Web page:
What is it? A wax made from the waxy coating boiled off of bayberries.
Appearance Dusty brownish green lumps.
Texture Dry
Scent Amazing; warm and spicy, and smells like the the forest. I love it!
Absorbency Speed Average to slow, depending on the recipe it’s in.
Approximate Melting Point  45°C/113°F
Solubility Oil
Why do we use it in recipes? It’s a relatively good thickener, and it contributes a great forest-like scent.
Do you need it? It’s a good buy if you’re vegan, or if you adore the smell of the forest.
Refined or unrefined? Unrefined!
Strengths Smells fantastic, and is fairly close to beeswax for a vegan alternative.
Weaknesses As far as waxes go it’s a weak thickener with a low melting point, so you’ll probably need to pair it with other waxes. Check out this experiment to learn more.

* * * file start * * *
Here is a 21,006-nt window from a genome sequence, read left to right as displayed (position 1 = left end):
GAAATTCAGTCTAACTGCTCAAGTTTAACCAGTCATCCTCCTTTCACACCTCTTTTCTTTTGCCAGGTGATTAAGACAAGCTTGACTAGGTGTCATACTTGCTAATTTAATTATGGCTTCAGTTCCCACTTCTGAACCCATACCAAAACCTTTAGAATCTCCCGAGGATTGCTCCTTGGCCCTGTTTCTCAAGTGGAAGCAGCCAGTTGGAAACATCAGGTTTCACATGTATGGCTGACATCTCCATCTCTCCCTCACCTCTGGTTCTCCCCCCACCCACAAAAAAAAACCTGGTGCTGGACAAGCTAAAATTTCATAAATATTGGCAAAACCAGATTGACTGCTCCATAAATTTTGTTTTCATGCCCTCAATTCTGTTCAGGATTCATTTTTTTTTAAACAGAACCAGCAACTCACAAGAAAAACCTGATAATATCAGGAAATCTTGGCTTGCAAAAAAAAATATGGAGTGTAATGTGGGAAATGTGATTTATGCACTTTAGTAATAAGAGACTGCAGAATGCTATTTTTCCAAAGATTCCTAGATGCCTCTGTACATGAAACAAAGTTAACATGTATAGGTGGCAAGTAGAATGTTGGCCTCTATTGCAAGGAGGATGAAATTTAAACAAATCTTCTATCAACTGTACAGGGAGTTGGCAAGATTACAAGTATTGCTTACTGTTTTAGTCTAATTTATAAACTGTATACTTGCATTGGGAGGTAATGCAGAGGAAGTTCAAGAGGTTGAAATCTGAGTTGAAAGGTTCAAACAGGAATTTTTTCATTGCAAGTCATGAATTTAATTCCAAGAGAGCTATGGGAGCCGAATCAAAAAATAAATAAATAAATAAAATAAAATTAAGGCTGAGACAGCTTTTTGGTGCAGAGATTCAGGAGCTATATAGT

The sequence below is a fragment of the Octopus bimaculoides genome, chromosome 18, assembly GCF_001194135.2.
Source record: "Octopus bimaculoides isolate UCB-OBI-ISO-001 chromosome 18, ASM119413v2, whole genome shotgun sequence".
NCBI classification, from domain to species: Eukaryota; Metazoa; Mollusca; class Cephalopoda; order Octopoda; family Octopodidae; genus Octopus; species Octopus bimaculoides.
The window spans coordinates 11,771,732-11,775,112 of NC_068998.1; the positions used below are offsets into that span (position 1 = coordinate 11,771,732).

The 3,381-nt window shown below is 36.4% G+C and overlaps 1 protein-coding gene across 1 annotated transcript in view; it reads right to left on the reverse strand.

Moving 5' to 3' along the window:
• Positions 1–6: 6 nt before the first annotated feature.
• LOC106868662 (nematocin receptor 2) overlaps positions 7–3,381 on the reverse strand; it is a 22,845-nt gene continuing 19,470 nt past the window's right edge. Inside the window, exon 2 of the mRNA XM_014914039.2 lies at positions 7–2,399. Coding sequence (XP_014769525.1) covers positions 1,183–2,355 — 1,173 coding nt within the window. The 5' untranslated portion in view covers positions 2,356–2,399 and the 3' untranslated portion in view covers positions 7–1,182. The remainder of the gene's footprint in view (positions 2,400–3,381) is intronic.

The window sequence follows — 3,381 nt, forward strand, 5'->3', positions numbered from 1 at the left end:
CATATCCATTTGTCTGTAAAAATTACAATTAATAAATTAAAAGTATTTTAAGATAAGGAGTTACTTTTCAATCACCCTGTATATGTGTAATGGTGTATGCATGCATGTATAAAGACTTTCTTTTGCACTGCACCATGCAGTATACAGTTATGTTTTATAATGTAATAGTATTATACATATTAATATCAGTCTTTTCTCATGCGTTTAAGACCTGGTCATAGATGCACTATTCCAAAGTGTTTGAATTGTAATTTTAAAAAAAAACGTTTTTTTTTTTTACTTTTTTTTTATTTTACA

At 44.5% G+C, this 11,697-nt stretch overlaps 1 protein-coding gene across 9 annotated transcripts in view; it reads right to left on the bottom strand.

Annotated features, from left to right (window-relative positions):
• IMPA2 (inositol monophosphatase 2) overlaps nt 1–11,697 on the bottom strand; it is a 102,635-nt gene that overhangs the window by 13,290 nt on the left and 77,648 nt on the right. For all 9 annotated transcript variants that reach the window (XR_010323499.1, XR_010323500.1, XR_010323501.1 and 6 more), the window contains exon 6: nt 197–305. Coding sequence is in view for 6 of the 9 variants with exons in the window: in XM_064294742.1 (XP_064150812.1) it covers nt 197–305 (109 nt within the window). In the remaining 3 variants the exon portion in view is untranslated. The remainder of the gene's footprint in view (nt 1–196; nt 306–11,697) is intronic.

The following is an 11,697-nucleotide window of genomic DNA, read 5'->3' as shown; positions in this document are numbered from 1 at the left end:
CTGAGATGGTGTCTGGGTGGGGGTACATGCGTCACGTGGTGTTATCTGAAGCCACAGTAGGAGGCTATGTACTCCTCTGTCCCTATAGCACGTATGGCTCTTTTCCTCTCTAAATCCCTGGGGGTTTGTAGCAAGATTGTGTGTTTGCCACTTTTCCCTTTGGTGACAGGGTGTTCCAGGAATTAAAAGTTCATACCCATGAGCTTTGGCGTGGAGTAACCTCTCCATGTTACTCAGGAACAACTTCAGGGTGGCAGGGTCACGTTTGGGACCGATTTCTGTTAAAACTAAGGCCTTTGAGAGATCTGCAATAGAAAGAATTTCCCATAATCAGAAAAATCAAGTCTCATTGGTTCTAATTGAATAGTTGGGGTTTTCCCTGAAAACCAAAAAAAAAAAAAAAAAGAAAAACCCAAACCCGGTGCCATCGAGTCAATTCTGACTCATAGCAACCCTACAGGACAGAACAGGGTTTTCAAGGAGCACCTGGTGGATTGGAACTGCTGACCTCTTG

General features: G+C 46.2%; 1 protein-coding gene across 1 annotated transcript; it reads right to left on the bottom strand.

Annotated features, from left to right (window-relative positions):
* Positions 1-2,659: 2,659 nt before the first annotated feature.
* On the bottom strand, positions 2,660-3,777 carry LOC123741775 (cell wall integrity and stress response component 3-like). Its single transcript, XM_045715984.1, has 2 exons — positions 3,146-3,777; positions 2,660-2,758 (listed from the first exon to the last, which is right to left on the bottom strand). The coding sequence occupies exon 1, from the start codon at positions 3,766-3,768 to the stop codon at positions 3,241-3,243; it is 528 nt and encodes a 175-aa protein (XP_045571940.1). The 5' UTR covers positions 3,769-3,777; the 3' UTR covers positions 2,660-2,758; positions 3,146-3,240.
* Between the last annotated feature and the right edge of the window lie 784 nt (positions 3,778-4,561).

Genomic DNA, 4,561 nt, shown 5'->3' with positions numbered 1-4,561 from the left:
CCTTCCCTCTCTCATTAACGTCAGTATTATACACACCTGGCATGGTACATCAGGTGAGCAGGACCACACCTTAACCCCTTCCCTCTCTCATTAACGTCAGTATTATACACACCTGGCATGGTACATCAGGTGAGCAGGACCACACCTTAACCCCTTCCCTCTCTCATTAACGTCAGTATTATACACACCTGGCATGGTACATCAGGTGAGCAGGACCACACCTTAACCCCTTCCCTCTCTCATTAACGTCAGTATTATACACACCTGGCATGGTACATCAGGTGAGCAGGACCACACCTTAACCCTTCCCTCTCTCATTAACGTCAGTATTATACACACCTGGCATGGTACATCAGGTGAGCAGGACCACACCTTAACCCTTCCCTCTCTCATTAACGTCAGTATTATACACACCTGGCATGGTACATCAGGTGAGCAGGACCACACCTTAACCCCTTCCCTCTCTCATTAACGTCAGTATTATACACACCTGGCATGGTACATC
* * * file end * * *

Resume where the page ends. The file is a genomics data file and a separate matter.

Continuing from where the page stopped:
Alternatives & Substitutions Nada. It’s very unique.
How to Work with It It’s great in balms and salves as a thickener and added lovely forest scent.
Storage & Shelf Life Stored somewhere cool, dark, and dry, bayberry wax should have an indefinite shelf life.
Tips, Tricks, and Quirks It’s commonly used in candles for its distinctive scent.
Recommended starter amount 100g (3.3oz)
Where to Buy it  Buy it from an online DIY ingredient supplier or Amazon.

Some Recipes that Use Bayberry Wax

Skills

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Posted on

September 2, 2016

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